thank youWhat a fast and intense ride our #giveitback campaign took us on! This situation had been dragging on for more than a year but once the fire of community pressure was applied, sssssst, it only took a few days to get the work back!

We promised to tell the story and here it is in full, at least from our side.

As I explained in the last post, For the Stars was not responding to our requests for the work that we had put on consignment with them in 2013. We were getting nowhere despite many calls, emails, letters and in-person attempts. When we got responses at all, they were vague stories of conflict within the company, illness, being out of the country.

After launching the campaign things moved fast. We posted it about 1:00 pm EST Thursday. It was picking up speed all afternoon and evening. We wondered if they had even noticed though, because they don’t seem very social media savvy.

It was about 11:00 that we knew they had noticed. They responded on twitter, saying “There are 2 sides to every story”. We said we were ready to hear theirs. Then we agreed to take it offline to try and resolve.

Next morning we got a phone call.  We were told by the owner that he had not known where our pieces were until we drew his attention to the photo. He said upon seeing it he realized who had them – someone who was an ex employee or maybe the girlfriend of one. Who it was or how he knew that was not made clear.

The call got a bit heated but it was mostly civil. We said we wanted our stuff handed over to our friend by Monday at 5:00pm. That or full payment via Paypal. Our good friend Michael Perrick has been helping us since last summer with this situation. Michael gave the speech at our wedding and is also known as Crimebo the Clown (yes, our hero is a clown, check out his tours).

The owner agreed. A few hours later he texted, saying he could have the pieces ready by Saturday at 4:00. Wow. Amazing what motivation can do. We set it up and waited.

If you own a small retail company you ought to know where your inventory is at all times. You ought to know what is being used in magazine shoots, or have someone working for you who knows. These photos were shot last September. They were on the cover of an LA magazine. I have a hard time believing he never saw them till last Thursday. But he’s an old school kind of guy so who knows…

What’s true is that they underestimated us. He knew we wanted our work for almost a year and yet never made a visible effort to track it down until Friday. Maybe he figured we’re a small studio, faraway in little Asheville, NC. A couple of mountain folk, what do we know about the big city and high fashion, right?

I suspect there is a culture of taking advantage of designers at this place.

They don’t seem to understand the power of an online community, operating as they do solely in a top-down, celebrity focused manner. But they know more about it now, thanks to the hundreds of supporters that responded to the #giveitback call.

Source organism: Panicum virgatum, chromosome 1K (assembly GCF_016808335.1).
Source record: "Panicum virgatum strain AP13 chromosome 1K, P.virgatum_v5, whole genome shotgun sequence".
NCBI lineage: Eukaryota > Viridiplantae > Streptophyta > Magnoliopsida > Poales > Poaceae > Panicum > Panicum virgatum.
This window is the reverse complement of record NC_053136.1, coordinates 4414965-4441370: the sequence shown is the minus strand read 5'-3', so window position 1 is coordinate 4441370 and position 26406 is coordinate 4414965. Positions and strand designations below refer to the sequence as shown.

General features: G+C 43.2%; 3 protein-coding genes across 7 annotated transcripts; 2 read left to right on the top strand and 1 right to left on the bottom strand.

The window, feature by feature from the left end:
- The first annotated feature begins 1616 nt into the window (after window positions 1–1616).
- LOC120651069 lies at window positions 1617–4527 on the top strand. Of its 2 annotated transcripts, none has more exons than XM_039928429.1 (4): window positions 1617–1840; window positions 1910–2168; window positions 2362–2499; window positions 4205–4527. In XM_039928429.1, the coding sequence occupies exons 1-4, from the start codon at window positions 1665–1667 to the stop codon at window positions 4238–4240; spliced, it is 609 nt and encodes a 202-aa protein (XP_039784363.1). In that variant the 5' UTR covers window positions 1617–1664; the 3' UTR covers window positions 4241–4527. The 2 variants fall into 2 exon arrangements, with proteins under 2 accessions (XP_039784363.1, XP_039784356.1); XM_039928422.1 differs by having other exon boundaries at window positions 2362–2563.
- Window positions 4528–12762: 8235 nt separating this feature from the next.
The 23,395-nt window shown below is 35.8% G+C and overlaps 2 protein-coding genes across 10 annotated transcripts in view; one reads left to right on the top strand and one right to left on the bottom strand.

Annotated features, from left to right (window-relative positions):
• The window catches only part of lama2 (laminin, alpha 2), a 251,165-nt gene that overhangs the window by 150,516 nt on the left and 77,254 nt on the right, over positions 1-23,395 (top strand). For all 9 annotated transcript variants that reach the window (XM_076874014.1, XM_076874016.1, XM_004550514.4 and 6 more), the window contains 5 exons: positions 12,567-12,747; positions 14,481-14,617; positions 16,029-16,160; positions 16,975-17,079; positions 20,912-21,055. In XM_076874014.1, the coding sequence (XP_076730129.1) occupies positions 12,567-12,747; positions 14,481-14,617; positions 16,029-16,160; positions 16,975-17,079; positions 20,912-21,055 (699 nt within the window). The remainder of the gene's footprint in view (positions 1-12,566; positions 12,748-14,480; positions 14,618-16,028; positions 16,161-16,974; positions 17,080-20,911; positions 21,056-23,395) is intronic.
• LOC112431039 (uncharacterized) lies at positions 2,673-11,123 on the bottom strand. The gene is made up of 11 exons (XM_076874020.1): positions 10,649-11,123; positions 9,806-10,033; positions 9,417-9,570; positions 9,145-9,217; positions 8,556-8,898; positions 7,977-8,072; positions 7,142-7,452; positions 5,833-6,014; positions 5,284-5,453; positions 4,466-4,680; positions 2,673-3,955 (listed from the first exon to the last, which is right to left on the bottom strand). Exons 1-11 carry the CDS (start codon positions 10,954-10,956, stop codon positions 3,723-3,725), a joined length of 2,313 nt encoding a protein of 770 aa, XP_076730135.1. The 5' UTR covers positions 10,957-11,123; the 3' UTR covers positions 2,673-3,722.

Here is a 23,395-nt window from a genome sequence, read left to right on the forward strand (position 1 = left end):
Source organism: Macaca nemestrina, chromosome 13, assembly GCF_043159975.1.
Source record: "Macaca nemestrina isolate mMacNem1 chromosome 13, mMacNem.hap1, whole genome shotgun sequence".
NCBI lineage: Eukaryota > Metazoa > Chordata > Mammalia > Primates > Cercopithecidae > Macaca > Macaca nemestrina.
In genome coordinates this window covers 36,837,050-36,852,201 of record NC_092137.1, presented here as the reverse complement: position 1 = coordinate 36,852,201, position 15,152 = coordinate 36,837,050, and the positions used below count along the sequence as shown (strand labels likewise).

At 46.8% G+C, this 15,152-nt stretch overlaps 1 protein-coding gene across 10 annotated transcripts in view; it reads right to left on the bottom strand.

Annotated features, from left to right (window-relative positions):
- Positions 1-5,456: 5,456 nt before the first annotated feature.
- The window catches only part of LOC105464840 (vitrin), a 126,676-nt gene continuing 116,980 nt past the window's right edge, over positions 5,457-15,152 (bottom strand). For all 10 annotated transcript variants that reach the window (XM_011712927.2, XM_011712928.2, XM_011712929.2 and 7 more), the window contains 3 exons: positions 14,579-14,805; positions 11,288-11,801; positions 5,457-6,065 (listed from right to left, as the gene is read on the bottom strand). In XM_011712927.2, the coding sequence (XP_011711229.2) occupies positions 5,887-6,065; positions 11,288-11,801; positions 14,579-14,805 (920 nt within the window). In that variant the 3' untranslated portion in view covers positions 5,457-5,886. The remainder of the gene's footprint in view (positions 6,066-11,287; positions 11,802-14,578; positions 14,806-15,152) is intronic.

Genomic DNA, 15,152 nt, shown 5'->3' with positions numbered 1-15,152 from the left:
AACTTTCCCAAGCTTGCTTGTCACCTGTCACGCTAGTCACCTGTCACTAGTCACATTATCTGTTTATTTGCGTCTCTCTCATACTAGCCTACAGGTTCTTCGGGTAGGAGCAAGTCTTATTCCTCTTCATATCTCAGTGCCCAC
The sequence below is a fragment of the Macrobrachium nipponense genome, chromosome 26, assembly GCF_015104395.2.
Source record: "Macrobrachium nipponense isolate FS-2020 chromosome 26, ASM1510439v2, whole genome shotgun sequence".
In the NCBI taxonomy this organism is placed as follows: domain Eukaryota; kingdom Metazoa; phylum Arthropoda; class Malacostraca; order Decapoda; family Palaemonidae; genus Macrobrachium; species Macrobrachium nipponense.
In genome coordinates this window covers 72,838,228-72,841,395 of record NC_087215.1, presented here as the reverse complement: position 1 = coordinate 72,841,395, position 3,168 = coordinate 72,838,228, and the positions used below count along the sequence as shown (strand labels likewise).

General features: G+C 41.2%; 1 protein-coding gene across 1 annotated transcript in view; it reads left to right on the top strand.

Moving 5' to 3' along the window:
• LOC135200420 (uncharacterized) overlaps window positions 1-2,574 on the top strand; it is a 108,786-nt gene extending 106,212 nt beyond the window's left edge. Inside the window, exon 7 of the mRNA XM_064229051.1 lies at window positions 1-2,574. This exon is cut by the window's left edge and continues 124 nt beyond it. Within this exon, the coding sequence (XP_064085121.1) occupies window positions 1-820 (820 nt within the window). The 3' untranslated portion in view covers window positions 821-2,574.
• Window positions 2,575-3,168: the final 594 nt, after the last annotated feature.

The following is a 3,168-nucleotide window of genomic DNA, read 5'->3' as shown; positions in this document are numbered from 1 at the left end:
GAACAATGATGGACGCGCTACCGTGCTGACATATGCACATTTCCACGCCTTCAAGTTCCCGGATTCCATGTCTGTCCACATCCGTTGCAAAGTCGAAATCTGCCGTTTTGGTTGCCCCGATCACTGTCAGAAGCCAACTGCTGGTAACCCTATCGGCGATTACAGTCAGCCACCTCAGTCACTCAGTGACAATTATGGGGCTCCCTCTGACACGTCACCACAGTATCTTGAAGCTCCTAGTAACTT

It was a fluke that I even saw the instagram pic on Thursday morning. We had known about the magazine cover since last October. We were angry but we just kept calling and writing them, politely asking for our property back.

The change in tactics came because
1. we felt there was probably nothing to lose, we were never getting it back the ways things were
2. because I was reading Amanda Palmer’s wonderful book “The Art of Asking”, and
3. maybe because of hormones and the full moon

I saw that picture on my feed and it pissed me off so much! It triggered all the stored anger I had at all the crap that artists take at the hands of their distributors. Paul and I talked it over and decided to make it public and ask for help.

It was scary putting it out there. Maybe no one would even notice. Or maybe it would get out of control. Maybe it would reflect badly on us. It was embarrassing too. People would think we should have known better than to work with them. I was already kicking myself around the block for that. I told myself that after living in LA for 20 years, I should have been able to see through the hype.

But we took a deep breath and asked for help anyway. Magically – just the right amount of it came to the rescue.

Michael went to the shop and collected the pieces on Saturday. He counted and double checked that they were all in good shape and then called us on the way home with the good news. The store did the right thing, finally. Wow – and it all happened in just 36 hours!

Thank you so much dear supporters, people we don’t know, friends of friends of friends, fellow indie artists.

To quote Amanda Palmer “Those who can ask without shame are viewing themselves in collaboration with—rather than in competition with—the world.”  That’s the world view we choose and apparently many of you do too. In choosing it, we make it more real.